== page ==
In Brazil, Road Bandits Force Switch to Sea Shipping
Most companies decide how to ship their goods by determining the fastest route between point A and point B. But Paranapanema, Brazil’s biggest refined copper producer, is switching its domestic shipments to slow-moving ocean freighters from swifter trucks. Although the shift almost triples transport times, it cuts costs by 21 percent by eliminating a threat peculiar to Brazilian roads: thieves.
Paranapanema is transporting 65 percent of its domestic deliveries of products such as copper plates and rods by ship this year; last year it sent nothing by sea. The Dias D’Avila-based company plans to move 80 percent by water at year’s end because 15 loads were hijacked along roads in 2012, according to interim Chief Executive Officer Edson Monteiro. “There are a lot of trucks stolen, a lot of violence—we invest a lot in security,” he says. “Nothing has been done in the past 10 years to improve transportation by roads. Brazil is very weak on this issue.”
Companies such as Paranapanema are braving port bottlenecks and longer shipping times to avoid Brazil’s highway network, where gangs armed with machine guns and rifles regularly steal goods, from copper to food, either by bribing drivers, using force, or even kidnapping family members of trucking staff. Almost 1 billion reais ($468 million) of cargo was stolen last year on Brazil’s roads, 37 percent more than in 2006, according to São Paulo’s cargo transport industry association, known as Setcesp.
“Security is Brazil’s Achilles’ heel,” says Fabio Bechara, prosecutor and legal adviser for São Paulo state’s security secretariat. More than half the estimated 13,000 road robberies each year take place in the state, according to Setcesp. “This is a profitable business for those who get the cargo,” Bechara says.
Trucks transport about 60 percent of Brazil’s domestic cargo, and the surge in thefts is among the limits to growth for companies and the country. It’s a problem even as the government is seeking private investors to build and operate 7,500 kilometers (4,660 miles) of new roads as part of an infrastructure investment plan totaling $235 billion.
Security officials in São Paulo are stepping up monitoring of thefts and increasing existing patrols on roads, Bechara says. Insurance companies are helping to pay for preventive measures such as armed vehicle and helicopter escorts and reinforced rear doors on trucks, akin to those found on bank vaults, says Ricardo Cestenario, director of transportation at insurer Generali Brasil Seguros, a unit of Italy’s Assicurazioni Generali.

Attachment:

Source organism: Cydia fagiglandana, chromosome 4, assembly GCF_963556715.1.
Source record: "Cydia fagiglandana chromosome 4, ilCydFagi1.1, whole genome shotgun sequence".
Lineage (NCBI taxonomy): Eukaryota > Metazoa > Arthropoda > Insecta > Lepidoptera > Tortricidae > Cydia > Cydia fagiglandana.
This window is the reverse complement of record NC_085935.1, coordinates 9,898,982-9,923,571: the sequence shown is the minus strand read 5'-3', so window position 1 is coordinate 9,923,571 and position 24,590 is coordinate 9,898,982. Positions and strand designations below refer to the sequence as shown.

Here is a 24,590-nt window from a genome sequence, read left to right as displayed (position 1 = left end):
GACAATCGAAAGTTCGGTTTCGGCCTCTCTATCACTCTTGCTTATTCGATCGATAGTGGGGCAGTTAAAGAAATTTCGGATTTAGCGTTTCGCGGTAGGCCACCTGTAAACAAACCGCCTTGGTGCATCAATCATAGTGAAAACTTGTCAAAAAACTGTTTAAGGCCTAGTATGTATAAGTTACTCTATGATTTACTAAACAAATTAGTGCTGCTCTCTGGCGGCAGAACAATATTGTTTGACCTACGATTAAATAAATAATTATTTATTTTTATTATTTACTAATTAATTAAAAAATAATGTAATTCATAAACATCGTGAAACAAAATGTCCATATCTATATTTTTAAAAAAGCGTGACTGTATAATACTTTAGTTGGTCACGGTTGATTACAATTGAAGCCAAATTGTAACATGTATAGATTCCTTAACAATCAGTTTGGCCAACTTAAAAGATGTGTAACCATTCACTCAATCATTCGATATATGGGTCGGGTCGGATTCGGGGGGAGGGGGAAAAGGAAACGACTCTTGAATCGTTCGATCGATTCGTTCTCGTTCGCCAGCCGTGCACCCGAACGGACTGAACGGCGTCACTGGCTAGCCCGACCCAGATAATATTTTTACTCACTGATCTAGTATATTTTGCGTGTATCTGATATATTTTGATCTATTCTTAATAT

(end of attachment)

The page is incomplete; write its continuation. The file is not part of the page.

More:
Copper is a popular commodity to steal because it’s hard to trace, Cestenario says. Even though the price of the metal used in plumbing and wiring has slumped 13 percent this year because of slowing growth in Chinese demand, it’s still almost triple the level of a decade ago. Food, which also is difficult to trace, is the most targeted cargo, representing 37 percent of stolen cargo last year.
One reason hijackings have picked up is that laws are too lax to dissuade robberies, Cestenario says. The penalty for cargo theft on roads is one year in prison, Bechara says. Setcesp estimates that less than 20 percent of stolen cargo is ever recovered. “Robbing truck cargo has a much lower penalty compared with robbing banks or dealing drugs,” Cestenario says. “It’s much more attractive for a gang to specialize in this segment.” The press office for Brazil’s Federal Police didn’t reply to an e-mail seeking comment.
For Paranapanema, shipping refined copper products from its plant in Bahia state to a distribution center in Rio de Janeiro state is an eight-day trip, including loading and unloading at ports. Even though the 1,700-kilometer trip would take three days by truck, ferrying goods via the Atlantic Ocean route is cheaper, less bureaucratic, and safer, says Monteiro, who was named interim CEO in January.
Paranapanema officials say the new shipping strategy is helping the company reduce transport costs from 305 reais per metric ton to 242 reais, in addition to cutting carbon emissions by 65 percent. The cost premium for sea transport also shrank when trucking costs climbed as much as 30 percent after new legislation was passed giving drivers longer breaks, Monteiro says. For additional cost savings, Paranapanema is considering moving its Rio distribution center closer to the port, he says. That doesn’t mean his logistics staff can rest easy. “We need to look for alternatives,” Monteiro says. “We adopt new practices, but they always figure out how to foil the system.”
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